When scanning search results, the only things that users have to decide which one to click on is its position in the rankings, the text of the link and the snippet of text displayed.
You wouldn’t let the Royal Mail decide on the text of a piece of direct marketing so why let Google decide what text to display on these critical three lines?
When people think about search engine optimisation they often consider only those factors that will help their site rank highly against the terms they are targeting.
But whilst it’s obviously important to rank as highly as possible, there is really no point unless you also consider how you are going to get people to click through from the results pages to your site.
Other than the position in which your site ranks, the only things that you can really do to influence click through relate to the text that a search engine displays.
In the example above you can see what is displayed for Altogether Digital when someone searches for search marketing agency.
We have worked to get our site to display on page 1 of the results but have also thought about the text that makes up the link (the top line) and the snippet of text (the two lines of text below).
Now take a look at what is returned when someone searches for fly.
This is the result returned for fly.co.uk, a holiday search engine. Doesn’t the snippet of text (R&B/Jazz/Jungle e-zine with lots of features and interviews) seem rather incongruous?
It’s because the owners of fly.co.uk aren’t using a description tag (which engines use to populate the snippet).
Ok, so maybe there’s no description tag, but how is Google getting the text about a music e-zine?
Well, fly.co.uk used to be a music review site which has now moved to www.flyglobalmusic.com (I review records for them which is what alerted me to this in the first place.)
And because Google can’t find a description tag to tell it what the site is about, it is looking elsewhere for this information (probably because there is almost no text on the home page).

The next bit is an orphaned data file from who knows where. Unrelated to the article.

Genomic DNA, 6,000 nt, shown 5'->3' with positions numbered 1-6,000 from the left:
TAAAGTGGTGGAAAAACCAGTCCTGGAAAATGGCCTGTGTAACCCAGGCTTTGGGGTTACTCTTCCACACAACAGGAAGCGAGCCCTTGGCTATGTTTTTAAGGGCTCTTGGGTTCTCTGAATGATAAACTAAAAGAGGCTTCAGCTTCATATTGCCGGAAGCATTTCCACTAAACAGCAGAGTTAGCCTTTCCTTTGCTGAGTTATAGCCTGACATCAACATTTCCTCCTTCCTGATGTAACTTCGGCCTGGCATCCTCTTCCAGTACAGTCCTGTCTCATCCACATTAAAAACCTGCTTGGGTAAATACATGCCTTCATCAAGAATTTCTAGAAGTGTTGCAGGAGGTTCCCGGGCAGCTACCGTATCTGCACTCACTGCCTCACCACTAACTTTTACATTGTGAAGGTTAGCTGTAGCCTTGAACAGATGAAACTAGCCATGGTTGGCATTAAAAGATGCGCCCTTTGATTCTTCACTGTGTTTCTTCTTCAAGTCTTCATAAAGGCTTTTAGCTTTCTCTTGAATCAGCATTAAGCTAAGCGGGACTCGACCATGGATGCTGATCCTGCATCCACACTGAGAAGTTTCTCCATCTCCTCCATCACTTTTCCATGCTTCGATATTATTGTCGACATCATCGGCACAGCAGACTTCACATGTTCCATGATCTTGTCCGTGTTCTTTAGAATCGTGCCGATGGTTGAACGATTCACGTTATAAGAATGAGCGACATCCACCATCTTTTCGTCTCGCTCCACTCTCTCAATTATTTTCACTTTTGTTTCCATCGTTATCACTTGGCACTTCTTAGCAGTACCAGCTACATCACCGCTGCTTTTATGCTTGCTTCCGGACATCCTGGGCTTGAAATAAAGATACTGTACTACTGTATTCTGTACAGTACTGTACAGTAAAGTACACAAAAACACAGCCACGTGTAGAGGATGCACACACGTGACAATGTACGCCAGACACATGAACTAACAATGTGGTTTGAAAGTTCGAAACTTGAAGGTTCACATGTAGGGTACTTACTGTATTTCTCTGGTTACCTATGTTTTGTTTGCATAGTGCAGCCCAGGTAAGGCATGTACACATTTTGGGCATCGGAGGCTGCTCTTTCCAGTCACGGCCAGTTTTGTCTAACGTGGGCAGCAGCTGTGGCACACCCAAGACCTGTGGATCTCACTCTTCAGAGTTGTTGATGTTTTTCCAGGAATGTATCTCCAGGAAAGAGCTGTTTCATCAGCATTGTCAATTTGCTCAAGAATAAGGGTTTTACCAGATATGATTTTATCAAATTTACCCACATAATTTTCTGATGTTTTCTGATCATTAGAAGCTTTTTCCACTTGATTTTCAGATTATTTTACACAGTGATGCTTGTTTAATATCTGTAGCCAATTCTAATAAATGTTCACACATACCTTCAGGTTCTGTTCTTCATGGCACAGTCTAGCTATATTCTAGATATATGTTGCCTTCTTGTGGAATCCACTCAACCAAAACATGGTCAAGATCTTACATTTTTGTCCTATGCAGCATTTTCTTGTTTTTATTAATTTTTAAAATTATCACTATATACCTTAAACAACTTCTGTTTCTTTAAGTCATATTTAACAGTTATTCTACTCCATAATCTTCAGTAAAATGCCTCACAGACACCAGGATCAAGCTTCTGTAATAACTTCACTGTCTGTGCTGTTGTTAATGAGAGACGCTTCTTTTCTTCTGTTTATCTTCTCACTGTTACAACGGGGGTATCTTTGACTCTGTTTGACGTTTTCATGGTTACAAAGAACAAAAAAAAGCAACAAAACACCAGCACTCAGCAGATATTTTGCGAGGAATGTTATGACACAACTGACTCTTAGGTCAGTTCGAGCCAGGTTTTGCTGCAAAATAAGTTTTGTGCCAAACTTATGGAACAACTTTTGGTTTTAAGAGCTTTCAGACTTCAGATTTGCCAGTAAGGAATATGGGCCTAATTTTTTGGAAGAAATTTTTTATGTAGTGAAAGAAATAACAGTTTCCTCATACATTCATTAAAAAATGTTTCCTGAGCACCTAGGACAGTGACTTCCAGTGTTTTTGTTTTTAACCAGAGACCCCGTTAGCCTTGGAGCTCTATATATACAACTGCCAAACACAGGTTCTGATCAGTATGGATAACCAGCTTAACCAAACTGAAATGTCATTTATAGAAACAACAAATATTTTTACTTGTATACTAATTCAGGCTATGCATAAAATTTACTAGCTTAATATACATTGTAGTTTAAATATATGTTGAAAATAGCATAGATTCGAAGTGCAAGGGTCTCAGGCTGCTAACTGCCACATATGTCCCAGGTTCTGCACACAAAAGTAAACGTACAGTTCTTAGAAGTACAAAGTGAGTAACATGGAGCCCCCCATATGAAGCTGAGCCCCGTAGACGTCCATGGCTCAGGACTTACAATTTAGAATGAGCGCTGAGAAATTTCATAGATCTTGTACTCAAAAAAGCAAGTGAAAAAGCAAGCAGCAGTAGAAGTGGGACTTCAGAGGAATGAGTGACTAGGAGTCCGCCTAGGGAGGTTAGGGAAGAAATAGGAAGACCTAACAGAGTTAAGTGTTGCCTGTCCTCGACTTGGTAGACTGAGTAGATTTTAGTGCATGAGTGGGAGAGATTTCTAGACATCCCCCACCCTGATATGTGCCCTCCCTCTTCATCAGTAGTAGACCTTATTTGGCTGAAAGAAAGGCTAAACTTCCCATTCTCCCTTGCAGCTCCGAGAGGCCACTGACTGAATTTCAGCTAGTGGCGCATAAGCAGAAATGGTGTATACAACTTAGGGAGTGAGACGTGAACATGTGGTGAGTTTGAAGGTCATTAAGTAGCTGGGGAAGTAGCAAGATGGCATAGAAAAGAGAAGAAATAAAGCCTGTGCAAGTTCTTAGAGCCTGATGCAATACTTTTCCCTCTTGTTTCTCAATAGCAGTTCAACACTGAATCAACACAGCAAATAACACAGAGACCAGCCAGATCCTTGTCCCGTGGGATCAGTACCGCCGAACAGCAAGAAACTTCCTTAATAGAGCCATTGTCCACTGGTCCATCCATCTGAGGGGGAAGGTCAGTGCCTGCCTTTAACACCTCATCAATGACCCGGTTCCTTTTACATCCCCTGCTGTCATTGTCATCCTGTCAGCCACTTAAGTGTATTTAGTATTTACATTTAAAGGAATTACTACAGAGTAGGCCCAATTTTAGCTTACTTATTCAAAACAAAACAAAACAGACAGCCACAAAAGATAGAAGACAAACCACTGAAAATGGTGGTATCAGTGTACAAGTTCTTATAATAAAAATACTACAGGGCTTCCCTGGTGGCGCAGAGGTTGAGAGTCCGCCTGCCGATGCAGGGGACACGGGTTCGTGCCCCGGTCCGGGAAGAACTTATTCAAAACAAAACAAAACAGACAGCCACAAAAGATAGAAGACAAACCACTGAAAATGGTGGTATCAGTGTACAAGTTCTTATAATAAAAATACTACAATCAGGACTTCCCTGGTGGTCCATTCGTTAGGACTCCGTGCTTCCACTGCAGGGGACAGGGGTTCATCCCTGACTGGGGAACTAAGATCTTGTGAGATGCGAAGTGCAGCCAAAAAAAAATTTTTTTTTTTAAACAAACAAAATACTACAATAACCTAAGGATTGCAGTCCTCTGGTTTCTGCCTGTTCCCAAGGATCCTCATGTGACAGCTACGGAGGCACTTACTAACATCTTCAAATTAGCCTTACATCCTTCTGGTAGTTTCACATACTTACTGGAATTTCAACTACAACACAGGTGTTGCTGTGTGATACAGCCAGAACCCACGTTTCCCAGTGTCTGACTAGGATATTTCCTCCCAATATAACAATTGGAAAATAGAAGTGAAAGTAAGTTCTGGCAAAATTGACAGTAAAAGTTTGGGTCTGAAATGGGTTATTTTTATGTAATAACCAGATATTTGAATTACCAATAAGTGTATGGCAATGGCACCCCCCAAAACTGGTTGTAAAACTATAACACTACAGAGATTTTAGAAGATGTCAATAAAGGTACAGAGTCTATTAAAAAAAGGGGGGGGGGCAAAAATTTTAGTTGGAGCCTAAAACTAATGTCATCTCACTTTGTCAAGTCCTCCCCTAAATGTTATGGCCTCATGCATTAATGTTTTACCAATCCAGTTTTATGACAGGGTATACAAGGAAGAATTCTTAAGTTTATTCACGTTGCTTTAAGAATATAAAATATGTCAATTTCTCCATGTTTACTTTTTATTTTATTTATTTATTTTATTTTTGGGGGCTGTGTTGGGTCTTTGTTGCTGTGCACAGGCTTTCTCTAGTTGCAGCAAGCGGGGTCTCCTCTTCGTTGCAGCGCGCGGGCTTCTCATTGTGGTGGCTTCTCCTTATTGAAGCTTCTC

There are a variety of places that search engines will go to find this sort of information when a webmaster doesn’t provide it, including The Open Directory (also known as DMOZ).
And sure enough, if you go there and look for fly.co.uk you find the following description:
Rhythm and blues/Jazz/Jungle e-zine with features and interviews.
While this isn’t the exact text that Google is showing, it does suggest that this may be where the problem lies.
And on further investigation I found that the exact text that is being displayed in the search results is being used in a host of other directories, including Google’s very own.
So basically the new owners of Fly need to put in place description tags which accurately describe the site, but which are also written so as to maximise click throughs from the results.
And they should also look at putting in place what are known as meta robots tags which tell the engine what to consider, and what to ignore, when describing a site (amongst other things). These include the NOODP tag which tells engines not to use listings from the Open Directory for the snippet.
And just by making these few simple changes I would imagine that fly.co.uk will see a significant uplift in rankings & traffic from those listings.